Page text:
There's a difference between being scared of terrorists, and being scared of terrorist propaganda.
Its censorship came as part of the post 9/11 legislative knee-jerk, specifically in Executive Order 13224. If it was an understandable over-reach in that climate, it's an inexcusable, and dangerous one, now.
Wouldn't you think that the best way to defeat an enemy is with more understanding of them, not less? With the insight that comes from paying obsessive attention to what they say, and how they say it? And -- importantly -- allowing everyone to hear the vile ideas they're spreading?
With Al-Manar, Karl Rove has a gift that he has crapped on. The fact that the administration hasn't encouraged Americans to Tivo as much of Hezbollah's channel as they can, is a measure of how paranoid and info-controlling the Bush administration.
Sunlight is, of course, the best disinfectant. But this administration prefers the tenebrous world, whether that strategy manifests itself in secret tapings or keeping us in the dark by regulating what we can watch.
In a potentially more violent expression of the same impulse, Bush fantasized about attacking Al-Jazeera's headquarters last year.(Why blame the messenger when you can bomb it?).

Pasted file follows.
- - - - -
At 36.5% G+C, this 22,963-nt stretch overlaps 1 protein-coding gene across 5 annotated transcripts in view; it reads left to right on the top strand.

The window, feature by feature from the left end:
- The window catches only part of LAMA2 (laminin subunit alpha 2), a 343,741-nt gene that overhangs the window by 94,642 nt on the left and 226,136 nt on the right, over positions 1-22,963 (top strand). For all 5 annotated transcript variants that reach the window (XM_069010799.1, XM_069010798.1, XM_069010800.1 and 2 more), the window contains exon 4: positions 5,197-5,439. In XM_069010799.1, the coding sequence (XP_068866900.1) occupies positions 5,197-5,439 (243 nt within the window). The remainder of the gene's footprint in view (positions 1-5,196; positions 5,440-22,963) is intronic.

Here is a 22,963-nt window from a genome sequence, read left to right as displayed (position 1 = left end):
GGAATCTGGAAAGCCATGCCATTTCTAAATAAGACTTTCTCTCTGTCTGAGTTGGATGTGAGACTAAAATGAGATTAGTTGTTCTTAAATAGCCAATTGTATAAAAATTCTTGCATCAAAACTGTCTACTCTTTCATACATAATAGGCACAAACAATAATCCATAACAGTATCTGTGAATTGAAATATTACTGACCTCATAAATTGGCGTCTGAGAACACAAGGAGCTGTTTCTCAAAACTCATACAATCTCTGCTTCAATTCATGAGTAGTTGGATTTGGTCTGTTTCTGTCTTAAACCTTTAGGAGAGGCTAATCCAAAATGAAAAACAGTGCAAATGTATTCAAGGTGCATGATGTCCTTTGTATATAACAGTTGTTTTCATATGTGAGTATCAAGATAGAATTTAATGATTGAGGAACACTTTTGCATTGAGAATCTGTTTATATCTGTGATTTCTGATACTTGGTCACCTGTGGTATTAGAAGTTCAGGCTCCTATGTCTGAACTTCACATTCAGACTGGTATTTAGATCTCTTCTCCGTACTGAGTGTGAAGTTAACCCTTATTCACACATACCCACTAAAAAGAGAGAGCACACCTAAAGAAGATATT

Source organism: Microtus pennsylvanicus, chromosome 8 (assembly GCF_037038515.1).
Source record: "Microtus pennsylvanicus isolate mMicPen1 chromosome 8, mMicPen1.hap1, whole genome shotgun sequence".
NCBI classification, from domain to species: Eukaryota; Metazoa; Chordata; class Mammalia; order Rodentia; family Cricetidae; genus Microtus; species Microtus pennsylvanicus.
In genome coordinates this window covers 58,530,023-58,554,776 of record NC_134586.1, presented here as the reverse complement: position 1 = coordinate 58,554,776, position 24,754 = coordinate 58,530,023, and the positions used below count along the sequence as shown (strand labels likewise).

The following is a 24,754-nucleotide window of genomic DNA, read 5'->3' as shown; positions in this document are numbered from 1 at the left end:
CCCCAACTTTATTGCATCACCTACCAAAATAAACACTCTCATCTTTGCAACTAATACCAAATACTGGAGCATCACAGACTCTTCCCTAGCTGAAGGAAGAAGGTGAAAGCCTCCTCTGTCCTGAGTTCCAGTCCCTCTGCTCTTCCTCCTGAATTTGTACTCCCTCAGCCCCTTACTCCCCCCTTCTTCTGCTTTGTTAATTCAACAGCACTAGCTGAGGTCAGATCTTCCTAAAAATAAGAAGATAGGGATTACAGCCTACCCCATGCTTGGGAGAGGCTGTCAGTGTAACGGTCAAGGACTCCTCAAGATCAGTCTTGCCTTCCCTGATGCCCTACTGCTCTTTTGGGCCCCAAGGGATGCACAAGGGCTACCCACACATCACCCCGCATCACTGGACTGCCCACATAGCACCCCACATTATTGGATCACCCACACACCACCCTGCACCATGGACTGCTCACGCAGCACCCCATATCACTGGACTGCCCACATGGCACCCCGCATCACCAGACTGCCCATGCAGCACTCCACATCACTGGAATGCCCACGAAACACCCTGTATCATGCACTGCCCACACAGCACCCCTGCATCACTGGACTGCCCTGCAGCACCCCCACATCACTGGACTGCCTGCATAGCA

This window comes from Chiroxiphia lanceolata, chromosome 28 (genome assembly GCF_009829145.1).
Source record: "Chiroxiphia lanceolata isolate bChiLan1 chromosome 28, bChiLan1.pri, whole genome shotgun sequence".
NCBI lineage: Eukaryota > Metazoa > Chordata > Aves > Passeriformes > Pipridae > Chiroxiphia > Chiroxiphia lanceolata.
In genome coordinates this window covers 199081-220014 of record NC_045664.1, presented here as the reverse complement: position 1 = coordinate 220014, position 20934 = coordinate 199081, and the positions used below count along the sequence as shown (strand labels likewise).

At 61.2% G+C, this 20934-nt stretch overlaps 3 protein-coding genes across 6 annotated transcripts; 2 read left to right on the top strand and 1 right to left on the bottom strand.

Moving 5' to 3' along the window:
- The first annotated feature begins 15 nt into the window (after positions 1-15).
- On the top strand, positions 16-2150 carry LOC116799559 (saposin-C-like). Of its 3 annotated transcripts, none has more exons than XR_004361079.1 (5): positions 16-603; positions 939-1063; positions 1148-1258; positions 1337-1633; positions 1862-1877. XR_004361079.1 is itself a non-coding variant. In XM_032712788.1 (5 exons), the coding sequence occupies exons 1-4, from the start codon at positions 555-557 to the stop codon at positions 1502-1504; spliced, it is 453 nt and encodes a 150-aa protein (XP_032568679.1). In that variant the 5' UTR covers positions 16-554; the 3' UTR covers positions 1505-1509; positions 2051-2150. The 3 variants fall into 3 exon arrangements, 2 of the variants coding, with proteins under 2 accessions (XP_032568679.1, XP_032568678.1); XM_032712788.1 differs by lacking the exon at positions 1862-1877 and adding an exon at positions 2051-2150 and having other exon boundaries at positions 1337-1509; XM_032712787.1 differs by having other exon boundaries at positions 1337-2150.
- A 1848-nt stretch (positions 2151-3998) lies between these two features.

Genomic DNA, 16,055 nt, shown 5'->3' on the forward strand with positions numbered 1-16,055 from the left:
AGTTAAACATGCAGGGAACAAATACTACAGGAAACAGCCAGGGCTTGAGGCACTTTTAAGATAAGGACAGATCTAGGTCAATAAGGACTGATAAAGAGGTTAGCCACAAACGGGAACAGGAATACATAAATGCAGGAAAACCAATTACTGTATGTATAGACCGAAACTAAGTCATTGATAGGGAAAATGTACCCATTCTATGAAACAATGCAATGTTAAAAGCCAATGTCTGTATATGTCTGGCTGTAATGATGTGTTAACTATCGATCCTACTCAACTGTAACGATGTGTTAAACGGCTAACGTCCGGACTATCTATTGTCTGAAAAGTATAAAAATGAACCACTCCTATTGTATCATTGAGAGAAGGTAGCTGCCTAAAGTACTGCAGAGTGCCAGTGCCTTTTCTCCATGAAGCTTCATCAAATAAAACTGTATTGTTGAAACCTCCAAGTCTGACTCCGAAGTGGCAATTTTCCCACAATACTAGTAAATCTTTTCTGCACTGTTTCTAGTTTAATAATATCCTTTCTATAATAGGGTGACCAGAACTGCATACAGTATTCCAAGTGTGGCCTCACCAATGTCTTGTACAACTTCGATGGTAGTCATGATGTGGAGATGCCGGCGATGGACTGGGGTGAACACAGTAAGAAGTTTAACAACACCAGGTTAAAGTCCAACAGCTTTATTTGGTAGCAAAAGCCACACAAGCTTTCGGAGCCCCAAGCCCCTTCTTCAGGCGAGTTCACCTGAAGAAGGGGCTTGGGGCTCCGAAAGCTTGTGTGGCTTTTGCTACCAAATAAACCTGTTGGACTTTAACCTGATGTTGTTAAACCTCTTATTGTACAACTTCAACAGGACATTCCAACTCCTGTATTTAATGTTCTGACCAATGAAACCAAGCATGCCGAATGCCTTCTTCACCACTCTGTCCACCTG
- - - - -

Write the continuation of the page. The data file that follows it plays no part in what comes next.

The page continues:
To me, this is a product of the same misguided spirit that bans the Nazi party in Germany and elsewhere, and that makes Holocaust denial a crime.
I want to know how many Nazis are out there, particularly in Germany and Austria and Poland, don't you? So please, please take them out of the shadows and let them get their jackboots and uniforms -- in new, state-of-art, breathable fabrics -- on the Internet.
Similarly, let the Holocaust deniers blog to their heart's content. We need to know how they're doing in the marketplace of ideas.
If during World War II there was such a thing as Hitler TV or if Tojo was blogging, don't you think Roosevet and Churchill would have turned them into public relations triumphs? What better way to whip up popular opinion than by letting tyrants self-destruct on the pyre of their own wickedness.
There's no risk to national security that comes from access to Al-Manar. But there are real risks that come from keeping it from us.
As the all-purpose quotemeister Sun Tzu put it, "Know your enemy and know yourself and you can fight a hundred battles without disaster."
Our crisis: we know neither the enemy nor ourselves.